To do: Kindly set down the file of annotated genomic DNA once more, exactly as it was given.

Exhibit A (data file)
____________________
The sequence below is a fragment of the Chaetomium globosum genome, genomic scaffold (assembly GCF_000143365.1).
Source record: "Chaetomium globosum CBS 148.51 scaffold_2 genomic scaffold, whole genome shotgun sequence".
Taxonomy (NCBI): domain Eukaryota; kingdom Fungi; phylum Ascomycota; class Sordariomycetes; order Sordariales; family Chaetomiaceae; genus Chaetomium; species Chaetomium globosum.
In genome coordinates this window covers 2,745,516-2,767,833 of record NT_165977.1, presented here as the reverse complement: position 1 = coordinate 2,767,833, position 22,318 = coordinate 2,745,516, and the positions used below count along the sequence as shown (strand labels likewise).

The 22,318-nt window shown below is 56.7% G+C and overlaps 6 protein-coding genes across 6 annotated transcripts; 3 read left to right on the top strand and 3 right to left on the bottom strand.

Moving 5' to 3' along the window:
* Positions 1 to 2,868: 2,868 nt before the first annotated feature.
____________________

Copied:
The sequence below is a fragment of the Chaetomium globosum genome, genomic scaffold (assembly GCF_000143365.1).
Source record: "Chaetomium globosum CBS 148.51 scaffold_2 genomic scaffold, whole genome shotgun sequence".
Taxonomy (NCBI): domain Eukaryota; kingdom Fungi; phylum Ascomycota; class Sordariomycetes; order Sordariales; family Chaetomiaceae; genus Chaetomium; species Chaetomium globosum.
In genome coordinates this window covers 2,745,516-2,767,833 of record NT_165977.1, presented here as the reverse complement: position 1 = coordinate 2,767,833, position 22,318 = coordinate 2,745,516, and the positions used below count along the sequence as shown (strand labels likewise).

The 22,318-nt window shown below is 56.7% G+C and overlaps 6 protein-coding genes across 6 annotated transcripts; 3 read left to right on the top strand and 3 right to left on the bottom strand.

Moving 5' to 3' along the window:
* Positions 1 to 2,868: 2,868 nt before the first annotated feature.